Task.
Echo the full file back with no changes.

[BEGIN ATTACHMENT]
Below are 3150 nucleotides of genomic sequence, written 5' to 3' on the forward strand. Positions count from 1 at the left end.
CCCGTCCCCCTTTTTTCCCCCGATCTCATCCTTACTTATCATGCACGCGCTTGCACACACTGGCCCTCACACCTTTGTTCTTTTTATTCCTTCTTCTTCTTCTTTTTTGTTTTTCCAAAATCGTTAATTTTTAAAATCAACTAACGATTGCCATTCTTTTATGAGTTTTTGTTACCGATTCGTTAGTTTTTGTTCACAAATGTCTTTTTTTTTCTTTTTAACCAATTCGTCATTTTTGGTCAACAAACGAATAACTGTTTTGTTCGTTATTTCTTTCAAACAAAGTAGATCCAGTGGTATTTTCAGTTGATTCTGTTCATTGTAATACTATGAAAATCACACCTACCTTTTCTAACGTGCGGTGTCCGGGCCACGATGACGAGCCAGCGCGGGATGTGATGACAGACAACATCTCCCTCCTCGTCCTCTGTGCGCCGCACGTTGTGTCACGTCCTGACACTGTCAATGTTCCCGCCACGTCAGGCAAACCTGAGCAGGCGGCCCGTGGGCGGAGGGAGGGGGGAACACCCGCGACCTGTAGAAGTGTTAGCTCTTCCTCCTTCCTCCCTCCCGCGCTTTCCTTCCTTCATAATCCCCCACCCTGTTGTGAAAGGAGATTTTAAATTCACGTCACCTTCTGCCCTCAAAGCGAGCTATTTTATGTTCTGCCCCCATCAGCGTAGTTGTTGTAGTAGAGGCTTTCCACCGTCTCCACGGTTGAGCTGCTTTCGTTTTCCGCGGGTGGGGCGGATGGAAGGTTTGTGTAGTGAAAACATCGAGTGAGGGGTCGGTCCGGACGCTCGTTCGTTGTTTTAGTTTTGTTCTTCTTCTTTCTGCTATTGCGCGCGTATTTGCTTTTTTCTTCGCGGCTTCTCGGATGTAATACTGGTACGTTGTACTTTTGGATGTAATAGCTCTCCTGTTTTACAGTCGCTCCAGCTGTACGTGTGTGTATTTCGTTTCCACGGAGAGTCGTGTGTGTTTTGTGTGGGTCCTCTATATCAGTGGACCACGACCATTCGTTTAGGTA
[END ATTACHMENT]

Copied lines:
Below are 3150 nucleotides of genomic sequence, written 5' to 3' on the forward strand. Positions count from 1 at the left end.
CCCGTCCCCCTTTTTTCCCCCGATCTCATCCTTACTTATCATGCACGCGCTTGCACACACTGGCCCTCACACCTTTGTTCTTTTTATTCCTTCTTCTTCTTCTTTTTTGTTTTTCCAAAATCGTTAATTTTTAAAATCAACTAACGATTGCCATTCTTTTATGAGTTTTTGTTACCGATTCGTTAGTTTTTGTTCACAAATGTCTTTTTTTTTCTTTTTAACCAATTCGTCATTTTTGGTCAACAAACGAATAACTGTTTTGTTCGTTATTTCTTTCAAACAAAGTAGATCCAGTGGTATTTTCAGTTGATTCTGTTCATTGTAATACTATGAAAATCACACCTACCTTTTCTAACGTGCGGTGTCCGGGCCACGATGACGAGCCAGCGCGGGATGTGATGACAGACAACATCTCCCTCCTCGTCCTCTGTGCGCCGCACGTTGTGTCACGTCCTGACACTGTCAATGTTCCCGCCACGTCAGGCAAACCTGAGCAGGCGGCCCGTGGGCGGAGGGAGGGGGGAACACCCGCGACCTGTAGAAGTGTTAGCTCTTCCTCCTTCCTCCCTCCCGCGCTTTCCTTCCTTCATAATCCCCCACCCTGTTGTGAAAGGAGATTTTAAATTCACGTCACCTTCTGCCCTCAAAGCGAGCTATTTTATGTTCTGCCCCCATCAGCGTAGTTGTTGTAGTAGAGGCTTTCCACCGTCTCCACGGTTGAGCTGCTTTCGTTTTCCGCGGGTGGGGCGGATGGAAGGTTTGTGTAGTGAAAACATCGAGTGAGGGGTCGGTCCGGACGCTCGTTCGTTGTTTTAGTTTTGTTCTTCTTCTTTCTGCTATTGCGCGCGTATTTGCTTTTTTCTTCGCGGCTTCTCGGATGTAATACTGGTACGTTGTACTTTTGGATGTAATAGCTCTCCTGTTTTACAGTCGCTCCAGCTGTACGTGTGTGTATTTCGTTTCCACGGAGAGTCGTGTGTGTTTTGTGTGGGTCCTCTATATCAGTGGACCACGACCATTCGTTTAGGTA